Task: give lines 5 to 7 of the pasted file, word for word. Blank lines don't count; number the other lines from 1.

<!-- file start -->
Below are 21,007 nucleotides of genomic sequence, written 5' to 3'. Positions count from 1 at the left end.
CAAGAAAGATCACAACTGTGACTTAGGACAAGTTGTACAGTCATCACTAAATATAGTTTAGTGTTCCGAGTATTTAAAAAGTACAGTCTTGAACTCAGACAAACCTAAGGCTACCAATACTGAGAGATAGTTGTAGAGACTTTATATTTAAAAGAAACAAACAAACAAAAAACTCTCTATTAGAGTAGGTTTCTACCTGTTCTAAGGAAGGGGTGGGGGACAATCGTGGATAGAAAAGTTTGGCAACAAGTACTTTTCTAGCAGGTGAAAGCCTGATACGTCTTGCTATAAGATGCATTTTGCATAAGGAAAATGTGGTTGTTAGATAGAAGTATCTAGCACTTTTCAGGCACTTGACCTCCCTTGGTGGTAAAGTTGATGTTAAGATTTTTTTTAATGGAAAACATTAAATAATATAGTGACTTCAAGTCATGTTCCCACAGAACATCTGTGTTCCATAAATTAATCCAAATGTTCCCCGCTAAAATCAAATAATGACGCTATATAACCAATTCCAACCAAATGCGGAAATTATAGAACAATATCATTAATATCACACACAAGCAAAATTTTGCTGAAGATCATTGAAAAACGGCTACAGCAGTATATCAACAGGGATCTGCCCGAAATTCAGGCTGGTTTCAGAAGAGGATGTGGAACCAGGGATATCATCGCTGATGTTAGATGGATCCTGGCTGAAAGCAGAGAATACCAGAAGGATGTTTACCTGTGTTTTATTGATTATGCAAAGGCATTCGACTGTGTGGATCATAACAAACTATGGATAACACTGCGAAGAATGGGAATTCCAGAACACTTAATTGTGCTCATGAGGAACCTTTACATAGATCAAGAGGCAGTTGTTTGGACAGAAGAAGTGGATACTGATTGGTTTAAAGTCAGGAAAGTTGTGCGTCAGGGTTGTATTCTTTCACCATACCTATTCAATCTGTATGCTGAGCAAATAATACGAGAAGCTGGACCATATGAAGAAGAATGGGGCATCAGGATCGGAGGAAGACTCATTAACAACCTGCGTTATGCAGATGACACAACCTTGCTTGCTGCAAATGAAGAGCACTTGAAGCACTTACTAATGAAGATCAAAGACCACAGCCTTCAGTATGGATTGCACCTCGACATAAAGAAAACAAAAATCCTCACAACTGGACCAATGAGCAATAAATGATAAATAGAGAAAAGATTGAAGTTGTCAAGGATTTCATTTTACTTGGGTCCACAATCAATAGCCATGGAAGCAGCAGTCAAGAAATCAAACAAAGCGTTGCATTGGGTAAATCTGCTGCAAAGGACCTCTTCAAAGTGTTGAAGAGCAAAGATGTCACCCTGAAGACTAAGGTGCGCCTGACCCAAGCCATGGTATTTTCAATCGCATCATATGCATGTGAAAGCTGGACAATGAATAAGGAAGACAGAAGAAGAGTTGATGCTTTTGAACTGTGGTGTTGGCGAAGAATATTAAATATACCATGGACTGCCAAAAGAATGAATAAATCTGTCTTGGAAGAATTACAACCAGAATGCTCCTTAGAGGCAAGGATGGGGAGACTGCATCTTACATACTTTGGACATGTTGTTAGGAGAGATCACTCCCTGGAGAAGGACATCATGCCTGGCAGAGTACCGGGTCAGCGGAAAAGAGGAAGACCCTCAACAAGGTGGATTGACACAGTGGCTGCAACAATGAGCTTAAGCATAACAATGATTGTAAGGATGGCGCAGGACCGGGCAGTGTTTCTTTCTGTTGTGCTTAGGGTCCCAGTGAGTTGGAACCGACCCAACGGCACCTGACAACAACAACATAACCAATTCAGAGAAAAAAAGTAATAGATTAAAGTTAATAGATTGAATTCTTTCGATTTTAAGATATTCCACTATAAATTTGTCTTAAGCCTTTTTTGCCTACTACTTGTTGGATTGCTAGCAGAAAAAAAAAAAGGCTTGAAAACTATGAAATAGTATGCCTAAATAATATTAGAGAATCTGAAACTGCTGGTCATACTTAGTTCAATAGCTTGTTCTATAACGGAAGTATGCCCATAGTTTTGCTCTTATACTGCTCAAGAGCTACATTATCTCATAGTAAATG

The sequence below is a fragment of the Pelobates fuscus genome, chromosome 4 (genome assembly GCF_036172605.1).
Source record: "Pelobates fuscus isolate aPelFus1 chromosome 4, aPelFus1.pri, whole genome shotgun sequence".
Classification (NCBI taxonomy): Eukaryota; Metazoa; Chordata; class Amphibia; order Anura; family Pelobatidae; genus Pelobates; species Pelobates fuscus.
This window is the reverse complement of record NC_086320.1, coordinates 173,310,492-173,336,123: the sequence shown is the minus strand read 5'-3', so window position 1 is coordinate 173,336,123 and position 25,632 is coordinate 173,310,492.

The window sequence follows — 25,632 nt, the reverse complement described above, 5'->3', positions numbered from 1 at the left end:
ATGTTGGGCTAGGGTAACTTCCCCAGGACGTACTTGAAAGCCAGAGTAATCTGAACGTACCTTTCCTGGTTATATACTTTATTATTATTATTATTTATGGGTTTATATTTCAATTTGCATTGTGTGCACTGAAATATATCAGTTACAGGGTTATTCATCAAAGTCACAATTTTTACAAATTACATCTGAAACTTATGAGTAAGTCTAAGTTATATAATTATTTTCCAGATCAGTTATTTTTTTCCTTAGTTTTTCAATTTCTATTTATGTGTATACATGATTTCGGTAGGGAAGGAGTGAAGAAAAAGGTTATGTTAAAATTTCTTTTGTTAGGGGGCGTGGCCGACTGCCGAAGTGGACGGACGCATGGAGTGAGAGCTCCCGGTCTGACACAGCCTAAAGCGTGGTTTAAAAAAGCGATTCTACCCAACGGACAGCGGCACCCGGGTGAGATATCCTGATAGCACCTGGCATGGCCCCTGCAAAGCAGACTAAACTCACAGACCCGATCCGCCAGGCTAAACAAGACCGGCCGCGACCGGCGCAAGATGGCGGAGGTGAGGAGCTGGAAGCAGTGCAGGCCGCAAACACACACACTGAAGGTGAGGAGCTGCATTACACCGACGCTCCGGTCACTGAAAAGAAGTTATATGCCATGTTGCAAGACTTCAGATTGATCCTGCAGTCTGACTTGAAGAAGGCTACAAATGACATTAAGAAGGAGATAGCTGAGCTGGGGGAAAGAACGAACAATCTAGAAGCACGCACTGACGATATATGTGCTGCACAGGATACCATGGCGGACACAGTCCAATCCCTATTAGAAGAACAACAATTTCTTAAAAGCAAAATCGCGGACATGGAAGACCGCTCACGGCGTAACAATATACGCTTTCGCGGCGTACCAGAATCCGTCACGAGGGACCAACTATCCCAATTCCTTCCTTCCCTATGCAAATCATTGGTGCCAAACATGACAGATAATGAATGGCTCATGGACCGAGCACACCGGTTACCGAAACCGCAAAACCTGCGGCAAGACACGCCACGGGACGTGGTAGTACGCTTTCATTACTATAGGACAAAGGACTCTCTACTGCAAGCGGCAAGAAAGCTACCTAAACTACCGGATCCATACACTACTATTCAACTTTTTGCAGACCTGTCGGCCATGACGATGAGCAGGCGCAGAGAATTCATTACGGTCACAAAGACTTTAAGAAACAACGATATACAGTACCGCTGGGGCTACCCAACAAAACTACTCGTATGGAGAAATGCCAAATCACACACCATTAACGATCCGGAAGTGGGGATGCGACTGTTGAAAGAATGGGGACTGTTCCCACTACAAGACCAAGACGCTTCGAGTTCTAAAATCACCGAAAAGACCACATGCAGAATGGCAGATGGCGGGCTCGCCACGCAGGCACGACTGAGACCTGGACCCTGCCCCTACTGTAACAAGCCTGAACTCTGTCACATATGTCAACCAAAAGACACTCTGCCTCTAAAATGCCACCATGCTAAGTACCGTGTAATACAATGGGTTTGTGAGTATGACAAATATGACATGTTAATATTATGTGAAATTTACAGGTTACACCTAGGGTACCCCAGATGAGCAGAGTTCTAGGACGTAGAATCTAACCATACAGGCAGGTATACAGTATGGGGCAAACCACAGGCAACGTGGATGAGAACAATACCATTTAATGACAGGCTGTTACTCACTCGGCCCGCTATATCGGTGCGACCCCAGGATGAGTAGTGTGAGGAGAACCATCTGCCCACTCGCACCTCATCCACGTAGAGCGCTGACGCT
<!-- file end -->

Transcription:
Classification (NCBI taxonomy): Eukaryota; Metazoa; Chordata; class Amphibia; order Anura; family Pelobatidae; genus Pelobates; species Pelobates fuscus.
This window is the reverse complement of record NC_086320.1, coordinates 173,310,492-173,336,123: the sequence shown is the minus strand read 5'-3', so window position 1 is coordinate 173,336,123 and position 25,632 is coordinate 173,310,492.

The window sequence follows — 25,632 nt, the reverse complement described above, 5'->3', positions numbered from 1 at the left end: